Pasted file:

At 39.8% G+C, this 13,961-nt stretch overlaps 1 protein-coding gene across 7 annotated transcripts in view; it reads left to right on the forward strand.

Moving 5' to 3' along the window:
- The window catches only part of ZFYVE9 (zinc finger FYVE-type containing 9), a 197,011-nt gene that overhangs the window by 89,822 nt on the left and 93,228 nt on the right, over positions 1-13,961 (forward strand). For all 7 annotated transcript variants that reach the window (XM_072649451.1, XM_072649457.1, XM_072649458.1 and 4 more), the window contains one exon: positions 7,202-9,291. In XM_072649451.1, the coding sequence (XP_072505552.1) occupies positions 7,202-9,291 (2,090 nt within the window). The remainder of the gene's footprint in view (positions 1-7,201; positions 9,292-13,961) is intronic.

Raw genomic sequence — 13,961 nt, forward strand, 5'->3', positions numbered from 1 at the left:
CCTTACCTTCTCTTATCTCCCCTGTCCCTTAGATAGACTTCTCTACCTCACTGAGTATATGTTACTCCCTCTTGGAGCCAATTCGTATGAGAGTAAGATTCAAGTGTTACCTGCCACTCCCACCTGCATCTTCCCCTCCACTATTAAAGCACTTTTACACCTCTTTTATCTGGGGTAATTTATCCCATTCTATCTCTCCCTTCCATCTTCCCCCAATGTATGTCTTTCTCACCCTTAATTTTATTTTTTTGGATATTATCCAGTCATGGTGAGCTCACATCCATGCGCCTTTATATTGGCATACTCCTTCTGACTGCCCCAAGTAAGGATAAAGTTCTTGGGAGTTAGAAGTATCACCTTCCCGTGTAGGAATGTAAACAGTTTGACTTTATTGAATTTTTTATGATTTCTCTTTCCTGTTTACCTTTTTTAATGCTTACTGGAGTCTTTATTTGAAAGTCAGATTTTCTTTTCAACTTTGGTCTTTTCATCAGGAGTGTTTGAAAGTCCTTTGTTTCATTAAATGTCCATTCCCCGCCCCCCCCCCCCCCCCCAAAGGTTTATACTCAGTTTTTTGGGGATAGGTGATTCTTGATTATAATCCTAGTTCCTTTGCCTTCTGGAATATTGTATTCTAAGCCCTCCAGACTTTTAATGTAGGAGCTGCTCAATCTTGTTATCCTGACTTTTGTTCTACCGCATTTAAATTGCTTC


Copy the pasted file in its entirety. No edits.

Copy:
At 39.8% G+C, this 13,961-nt stretch overlaps 1 protein-coding gene across 7 annotated transcripts in view; it reads left to right on the forward strand.

Moving 5' to 3' along the window:
- The window catches only part of ZFYVE9 (zinc finger FYVE-type containing 9), a 197,011-nt gene that overhangs the window by 89,822 nt on the left and 93,228 nt on the right, over positions 1-13,961 (forward strand). For all 7 annotated transcript variants that reach the window (XM_072649451.1, XM_072649457.1, XM_072649458.1 and 4 more), the window contains one exon: positions 7,202-9,291. In XM_072649451.1, the coding sequence (XP_072505552.1) occupies positions 7,202-9,291 (2,090 nt within the window). The remainder of the gene's footprint in view (positions 1-7,201; positions 9,292-13,961) is intronic.

Raw genomic sequence — 13,961 nt, forward strand, 5'->3', positions numbered from 1 at the left:
CCTTACCTTCTCTTATCTCCCCTGTCCCTTAGATAGACTTCTCTACCTCACTGAGTATATGTTACTCCCTCTTGGAGCCAATTCGTATGAGAGTAAGATTCAAGTGTTACCTGCCACTCCCACCTGCATCTTCCCCTCCACTATTAAAGCACTTTTACACCTCTTTTATCTGGGGTAATTTATCCCATTCTATCTCTCCCTTCCATCTTCCCCCAATGTATGTCTTTCTCACCCTTAATTTTATTTTTTTGGATATTATCCAGTCATGGTGAGCTCACATCCATGCGCCTTTATATTGGCATACTCCTTCTGACTGCCCCAAGTAAGGATAAAGTTCTTGGGAGTTAGAAGTATCACCTTCCCGTGTAGGAATGTAAACAGTTTGACTTTATTGAATTTTTTATGATTTCTCTTTCCTGTTTACCTTTTTTAATGCTTACTGGAGTCTTTATTTGAAAGTCAGATTTTCTTTTCAACTTTGGTCTTTTCATCAGGAGTGTTTGAAAGTCCTTTGTTTCATTAAATGTCCATTCCCCGCCCCCCCCCCCCCCCCCAAAGGTTTATACTCAGTTTTTTGGGGATAGGTGATTCTTGATTATAATCCTAGTTCCTTTGCCTTCTGGAATATTGTATTCTAAGCCCTCCAGACTTTTAATGTAGGAGCTGCTCAATCTTGTTATCCTGACTTTTGTTCTACCGCATTTAAATTGCTTC